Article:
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Students can analyze data from existing weather stations or from their own equipment. Low-cost anemometers are available for students who want to study wind on school property or elsewhere. Logging systems can keep track of time-series data and/or statistics about the wind speed and direction.
Using low-cost anemometers, students can study:
*A vertical profile of wind speed.
*Histograms of wind speed.
*Wind roses, which combine statistics about speed and direction into a visual tell-tale. EnergyTeachers.org provides a free online generator of wind roses, able to process millions of points of data in seconds. With modern databases, we no longer need to limit observations to once an hour, but can store data once every 10 seconds for an entire year easily.
*Micro-controller systems, which can store observations in situ, allowing meteorology equipment to be placed anywhere. Students can use and even code and wire their own, inexpensive micro-controller systems.
Contact EnergyTeachers.org for information on obtaining wind sensors or data, having EnergyTeachers.org host your data, or using our Wind Rose and Histogram tools with your data.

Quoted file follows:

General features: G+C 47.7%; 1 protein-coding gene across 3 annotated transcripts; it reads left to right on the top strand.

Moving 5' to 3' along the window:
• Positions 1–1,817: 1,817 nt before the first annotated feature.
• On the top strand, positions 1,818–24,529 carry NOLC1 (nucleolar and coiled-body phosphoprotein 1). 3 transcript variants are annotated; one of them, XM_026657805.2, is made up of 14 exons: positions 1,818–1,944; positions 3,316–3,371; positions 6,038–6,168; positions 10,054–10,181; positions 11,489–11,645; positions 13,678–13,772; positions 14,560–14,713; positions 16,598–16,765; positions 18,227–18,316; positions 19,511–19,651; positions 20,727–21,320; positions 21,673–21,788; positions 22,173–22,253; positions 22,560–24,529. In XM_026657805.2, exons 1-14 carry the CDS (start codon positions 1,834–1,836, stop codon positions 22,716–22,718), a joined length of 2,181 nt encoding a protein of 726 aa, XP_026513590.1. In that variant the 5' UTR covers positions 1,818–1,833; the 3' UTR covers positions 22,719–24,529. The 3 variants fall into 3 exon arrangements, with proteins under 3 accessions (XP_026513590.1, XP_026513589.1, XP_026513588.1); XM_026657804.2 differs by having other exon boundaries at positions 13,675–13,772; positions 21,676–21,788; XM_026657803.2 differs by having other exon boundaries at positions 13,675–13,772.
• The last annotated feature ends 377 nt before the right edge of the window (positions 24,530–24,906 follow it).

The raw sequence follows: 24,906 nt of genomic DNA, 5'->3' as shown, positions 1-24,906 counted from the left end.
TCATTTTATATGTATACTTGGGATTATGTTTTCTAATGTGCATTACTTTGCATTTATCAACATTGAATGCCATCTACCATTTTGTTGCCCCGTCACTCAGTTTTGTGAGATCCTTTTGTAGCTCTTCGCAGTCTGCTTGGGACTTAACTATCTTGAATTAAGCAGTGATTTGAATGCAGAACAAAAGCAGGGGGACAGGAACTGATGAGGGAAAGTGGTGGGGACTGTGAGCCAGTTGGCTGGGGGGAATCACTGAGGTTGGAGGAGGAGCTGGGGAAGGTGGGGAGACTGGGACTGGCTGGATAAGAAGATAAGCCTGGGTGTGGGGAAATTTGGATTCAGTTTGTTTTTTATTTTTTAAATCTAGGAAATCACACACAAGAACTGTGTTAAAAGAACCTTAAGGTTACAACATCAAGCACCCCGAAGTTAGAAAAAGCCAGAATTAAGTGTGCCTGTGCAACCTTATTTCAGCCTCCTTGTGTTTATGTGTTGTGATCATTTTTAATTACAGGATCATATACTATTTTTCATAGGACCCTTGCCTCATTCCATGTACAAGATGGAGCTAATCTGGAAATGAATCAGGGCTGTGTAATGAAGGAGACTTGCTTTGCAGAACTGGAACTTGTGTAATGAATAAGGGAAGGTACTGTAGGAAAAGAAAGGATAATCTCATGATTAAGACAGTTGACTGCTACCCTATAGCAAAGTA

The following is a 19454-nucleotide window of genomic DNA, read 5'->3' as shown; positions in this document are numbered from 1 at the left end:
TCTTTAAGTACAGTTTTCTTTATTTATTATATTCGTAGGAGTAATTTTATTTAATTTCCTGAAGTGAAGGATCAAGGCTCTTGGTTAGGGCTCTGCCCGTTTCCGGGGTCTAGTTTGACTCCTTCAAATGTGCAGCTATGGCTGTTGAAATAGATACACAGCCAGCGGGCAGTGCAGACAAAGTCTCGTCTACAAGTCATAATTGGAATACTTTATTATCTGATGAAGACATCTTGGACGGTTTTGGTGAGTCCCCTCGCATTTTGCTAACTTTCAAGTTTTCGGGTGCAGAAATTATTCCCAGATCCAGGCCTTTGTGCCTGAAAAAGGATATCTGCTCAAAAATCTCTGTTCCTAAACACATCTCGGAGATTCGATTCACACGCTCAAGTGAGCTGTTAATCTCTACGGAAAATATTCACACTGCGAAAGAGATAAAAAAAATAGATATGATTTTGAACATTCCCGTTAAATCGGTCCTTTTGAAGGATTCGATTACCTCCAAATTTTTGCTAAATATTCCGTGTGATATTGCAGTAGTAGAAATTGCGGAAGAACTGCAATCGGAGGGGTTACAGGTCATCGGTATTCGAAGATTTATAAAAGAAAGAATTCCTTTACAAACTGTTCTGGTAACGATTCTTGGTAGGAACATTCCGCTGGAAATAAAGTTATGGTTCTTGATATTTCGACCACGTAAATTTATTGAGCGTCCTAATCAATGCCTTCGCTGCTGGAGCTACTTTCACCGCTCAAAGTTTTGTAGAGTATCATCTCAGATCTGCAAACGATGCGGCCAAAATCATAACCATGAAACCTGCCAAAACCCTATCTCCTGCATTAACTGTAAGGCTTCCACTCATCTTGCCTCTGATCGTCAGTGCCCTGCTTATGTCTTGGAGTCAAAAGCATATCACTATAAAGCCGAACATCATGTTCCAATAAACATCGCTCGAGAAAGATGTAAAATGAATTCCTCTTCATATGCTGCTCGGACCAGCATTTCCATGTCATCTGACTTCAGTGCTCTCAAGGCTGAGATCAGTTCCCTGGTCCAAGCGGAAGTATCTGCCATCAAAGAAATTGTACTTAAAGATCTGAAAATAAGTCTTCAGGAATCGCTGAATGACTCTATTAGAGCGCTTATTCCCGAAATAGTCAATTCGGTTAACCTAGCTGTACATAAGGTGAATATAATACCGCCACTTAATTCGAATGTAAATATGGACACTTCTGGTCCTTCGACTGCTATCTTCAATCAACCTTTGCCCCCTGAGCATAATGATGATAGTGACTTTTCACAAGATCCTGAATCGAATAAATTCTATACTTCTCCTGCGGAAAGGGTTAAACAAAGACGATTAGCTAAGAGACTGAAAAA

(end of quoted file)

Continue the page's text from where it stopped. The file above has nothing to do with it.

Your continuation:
Related Topics in our Links section
- MA Wind resource map 50m
- Low-res map of Massachusetts wind resources.
Related Static Documents(old system)
- On Site Renewable Energy Data Workshop Notes
- Outline of resources for educators and students interested in investigating siting renewable energy locally.
- Data in the Classroom Workshop Guide
- Hourly wind energy in Syracuse, NY
- Taking all hourly wind averages during 2008 from National Weather Service KSYR station at Hancock International Airport, 10m above ground, we group them by hour and add the cubes of the speeds to get the cumulative energy available in the wind. A table and a graph show that the wind has the most energy during the early evening and the least during the late morning.